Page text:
So I am really into forensic science. I’ve been plowing my way through Forensic Files episodes, of which there are many. The show started in 1996, and it details the detective work and forensic testing that goes into solving a variety of crimes, mostly murders. As a morbid individual, I find this sort of stuff endlessly fascinating, though my roommates are both concerned with and alarmed by my preoccupation with crime. In college, I bought a book about serial killers and left it conspicuously on the coffee table. I suppose I hoped it would spark conversation, but it mostly just made guests back slowly out the door.
But you really do learn some cool things while watching this show. For instance, a body, mostly decomposed, was determined to be a drowning victim due to the dried-out diatoms residing in what remained of her lung tissue. These little bits of algae were enough to show that she had indeed drowned, and the species of diatom even helped determine in which body of water she had been originally dumped.
One of the most interesting episodes I’ve seen so far has been the case of Dr. John Schneeberger. People these days trust implicitly the validity of DNA tests, and when Dr. Schneeberger successfully passed not one, but three such tests, he was judged to be completely innocent. But his accuser and victim, who maintained that he had drugged and raped her at the hospital, was adamant. She fought the results of the tests for seven years, until his deceit was finally discovered. He had managed to foil the DNA tests by implanting the blood, and therefore DNA, of another person within his arm. He always insisted that the blood for the DNA tests be drawn from only his left forearm, where he had hidden a tiny vial beneath his skin that contained the blood of another man, combined with anticoagulants to fool the technicians. Witnesses present during the time that the doctor’s blood was drawn testified that they saw the needle pierce his skin, which was absolutely true. However, it was what was beneath that skin that fooled investigators for so many years. After his trial, Dr. Schneeberger only served four years of his sentence before being released and deported from Canada to his native South Africa.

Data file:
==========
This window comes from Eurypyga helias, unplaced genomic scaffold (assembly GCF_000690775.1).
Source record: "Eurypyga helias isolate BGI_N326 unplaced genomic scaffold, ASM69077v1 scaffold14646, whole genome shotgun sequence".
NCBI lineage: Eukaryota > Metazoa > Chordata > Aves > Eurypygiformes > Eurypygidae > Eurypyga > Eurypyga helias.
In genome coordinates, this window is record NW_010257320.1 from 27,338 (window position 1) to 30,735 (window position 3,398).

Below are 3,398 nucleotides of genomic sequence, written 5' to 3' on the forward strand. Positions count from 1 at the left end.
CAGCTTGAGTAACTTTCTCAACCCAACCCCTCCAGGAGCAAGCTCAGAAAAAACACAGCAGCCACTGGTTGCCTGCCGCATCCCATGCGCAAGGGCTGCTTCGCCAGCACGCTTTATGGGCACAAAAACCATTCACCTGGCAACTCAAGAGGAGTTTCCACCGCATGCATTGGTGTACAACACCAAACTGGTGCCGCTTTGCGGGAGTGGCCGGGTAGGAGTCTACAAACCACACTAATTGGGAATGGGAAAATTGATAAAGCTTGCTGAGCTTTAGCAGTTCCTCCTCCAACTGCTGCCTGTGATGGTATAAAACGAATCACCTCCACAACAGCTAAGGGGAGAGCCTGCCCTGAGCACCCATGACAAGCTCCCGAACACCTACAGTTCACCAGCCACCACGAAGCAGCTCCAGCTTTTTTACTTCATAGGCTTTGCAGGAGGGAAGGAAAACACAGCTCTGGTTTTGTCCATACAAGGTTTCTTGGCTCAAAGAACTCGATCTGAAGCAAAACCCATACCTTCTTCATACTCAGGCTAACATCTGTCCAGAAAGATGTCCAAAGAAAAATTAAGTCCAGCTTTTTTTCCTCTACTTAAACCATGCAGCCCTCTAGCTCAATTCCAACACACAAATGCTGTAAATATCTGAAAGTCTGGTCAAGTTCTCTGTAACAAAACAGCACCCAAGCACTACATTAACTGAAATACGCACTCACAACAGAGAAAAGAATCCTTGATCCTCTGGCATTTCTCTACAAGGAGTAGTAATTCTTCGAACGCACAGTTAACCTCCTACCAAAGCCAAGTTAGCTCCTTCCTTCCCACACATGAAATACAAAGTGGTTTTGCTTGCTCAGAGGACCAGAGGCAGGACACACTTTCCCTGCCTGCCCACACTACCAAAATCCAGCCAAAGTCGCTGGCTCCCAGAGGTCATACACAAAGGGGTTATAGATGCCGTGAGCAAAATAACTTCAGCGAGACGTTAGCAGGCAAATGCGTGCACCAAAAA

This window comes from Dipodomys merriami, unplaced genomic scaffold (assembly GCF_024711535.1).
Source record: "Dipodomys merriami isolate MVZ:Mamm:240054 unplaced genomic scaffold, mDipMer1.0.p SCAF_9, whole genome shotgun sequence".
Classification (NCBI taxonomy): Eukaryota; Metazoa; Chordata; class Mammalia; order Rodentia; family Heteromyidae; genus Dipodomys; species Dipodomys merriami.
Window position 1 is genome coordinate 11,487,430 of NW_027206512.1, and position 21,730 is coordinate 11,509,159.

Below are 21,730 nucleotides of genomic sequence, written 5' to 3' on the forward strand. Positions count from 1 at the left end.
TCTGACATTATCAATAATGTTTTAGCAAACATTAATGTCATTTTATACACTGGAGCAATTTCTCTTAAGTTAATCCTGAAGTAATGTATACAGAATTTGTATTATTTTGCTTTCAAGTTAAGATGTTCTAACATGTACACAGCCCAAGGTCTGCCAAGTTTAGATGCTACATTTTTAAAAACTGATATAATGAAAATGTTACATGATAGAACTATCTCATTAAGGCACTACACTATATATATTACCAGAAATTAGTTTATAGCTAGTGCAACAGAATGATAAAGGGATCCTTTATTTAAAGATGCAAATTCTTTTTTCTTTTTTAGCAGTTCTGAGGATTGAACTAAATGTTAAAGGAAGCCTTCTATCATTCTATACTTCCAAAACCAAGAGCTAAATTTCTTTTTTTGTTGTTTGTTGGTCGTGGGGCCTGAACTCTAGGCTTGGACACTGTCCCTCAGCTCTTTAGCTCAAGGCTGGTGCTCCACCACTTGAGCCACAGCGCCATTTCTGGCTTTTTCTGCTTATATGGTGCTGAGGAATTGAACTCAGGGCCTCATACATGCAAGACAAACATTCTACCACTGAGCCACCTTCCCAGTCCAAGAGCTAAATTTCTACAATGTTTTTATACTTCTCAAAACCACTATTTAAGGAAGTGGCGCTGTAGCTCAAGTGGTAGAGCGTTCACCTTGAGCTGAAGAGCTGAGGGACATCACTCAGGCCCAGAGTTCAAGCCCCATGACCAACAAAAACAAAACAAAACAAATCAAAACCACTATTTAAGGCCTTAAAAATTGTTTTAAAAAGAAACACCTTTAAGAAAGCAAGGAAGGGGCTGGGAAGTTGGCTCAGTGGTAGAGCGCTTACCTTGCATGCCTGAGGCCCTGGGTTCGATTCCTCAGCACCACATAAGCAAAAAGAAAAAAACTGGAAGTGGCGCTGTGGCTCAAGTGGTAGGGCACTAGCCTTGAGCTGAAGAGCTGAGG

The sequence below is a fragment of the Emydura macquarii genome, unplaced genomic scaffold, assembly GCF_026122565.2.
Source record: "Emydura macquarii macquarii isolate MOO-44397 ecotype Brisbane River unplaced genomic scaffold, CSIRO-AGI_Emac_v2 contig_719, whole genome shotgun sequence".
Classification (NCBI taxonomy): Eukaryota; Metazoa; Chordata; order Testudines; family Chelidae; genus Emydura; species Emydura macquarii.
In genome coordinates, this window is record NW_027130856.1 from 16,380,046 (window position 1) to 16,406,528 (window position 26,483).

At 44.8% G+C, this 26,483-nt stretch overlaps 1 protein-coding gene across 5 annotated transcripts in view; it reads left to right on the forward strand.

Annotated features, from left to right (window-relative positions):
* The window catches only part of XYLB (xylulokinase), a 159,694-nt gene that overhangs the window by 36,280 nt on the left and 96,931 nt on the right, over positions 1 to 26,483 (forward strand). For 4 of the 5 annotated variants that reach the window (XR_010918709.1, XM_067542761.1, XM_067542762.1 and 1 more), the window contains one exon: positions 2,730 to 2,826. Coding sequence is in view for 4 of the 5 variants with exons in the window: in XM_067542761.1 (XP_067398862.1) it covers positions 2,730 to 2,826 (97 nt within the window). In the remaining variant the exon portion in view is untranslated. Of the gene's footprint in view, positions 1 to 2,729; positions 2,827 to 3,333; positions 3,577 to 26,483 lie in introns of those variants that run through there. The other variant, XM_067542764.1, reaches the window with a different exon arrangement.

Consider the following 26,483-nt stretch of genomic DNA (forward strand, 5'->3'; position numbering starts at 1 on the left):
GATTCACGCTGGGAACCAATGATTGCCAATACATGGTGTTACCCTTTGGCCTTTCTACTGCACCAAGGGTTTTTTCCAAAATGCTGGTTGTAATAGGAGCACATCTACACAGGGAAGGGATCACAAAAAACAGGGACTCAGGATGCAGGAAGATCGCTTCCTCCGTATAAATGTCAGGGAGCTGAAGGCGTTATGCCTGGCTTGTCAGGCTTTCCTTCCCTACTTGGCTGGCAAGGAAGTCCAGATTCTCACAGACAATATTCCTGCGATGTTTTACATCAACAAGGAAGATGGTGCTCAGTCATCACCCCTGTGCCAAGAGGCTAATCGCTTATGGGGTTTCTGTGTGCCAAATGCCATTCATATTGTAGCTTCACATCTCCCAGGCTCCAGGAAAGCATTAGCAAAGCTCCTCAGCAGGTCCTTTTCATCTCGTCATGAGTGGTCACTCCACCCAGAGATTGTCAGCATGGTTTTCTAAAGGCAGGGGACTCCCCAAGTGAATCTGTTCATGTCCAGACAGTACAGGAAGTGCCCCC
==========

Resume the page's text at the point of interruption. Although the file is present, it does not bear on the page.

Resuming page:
The show reveals the importance of footprints, the power of saliva in cigarette butts, methods for lifting fingerprints off non-porous substances (hint: it involves Super Glue), and the scientific revolution that was PCR. Forensic anthropology, as detailed in the fascinating book Death’s Acre, allows scientists to identify a body decades, and sometimes centuries, after death. The Body Farm, located near the University of Tennessee Medical Center, is a research facility that tracks and quantifies the process of human decomposition. Bodies are studied in countless scenarios, including buried, underwater, or simply left to the elements. Such research has proved invaluable in the quest to rapidly and accurately identify the time of death in a homicide. Also, cops are apparently permitted to lie a LOT when pressuring a suspect for a confession. You’re allowed to say you have whatever evidence against them that you want, but can’t say that if they don’t confess, they’ll be put to death. Eeks.
Anyway, you really should watch this show on TruTV. Reruns are on constantly, so go ahead and learn a little something. Who knows, maybe the knowledge you gain will allow you to commit the perfect crime one day. Though having watched the show for years, I doubt the “perfect crime” even exists. Even without a body, you can still be convicted. As the great animation Something Left, Something Taken illustrates, forensic science relies on the assumption that in every interaction, you either leave something behind, or take something with you, or both. A telltale carpet fiber on your coat, or a single hair of your pet dog left at the crime scene, can connect you intrinsically to a bloody murder. Even an angled speck of blood spatter on your shirt can reveal that you were present while blood was actively flowing, instead of merely touching the body after the fact. We can’t all kill amongst plastic sheeting like Dexter, after all, so forensic science will remain a powerful investigative tool for years to come.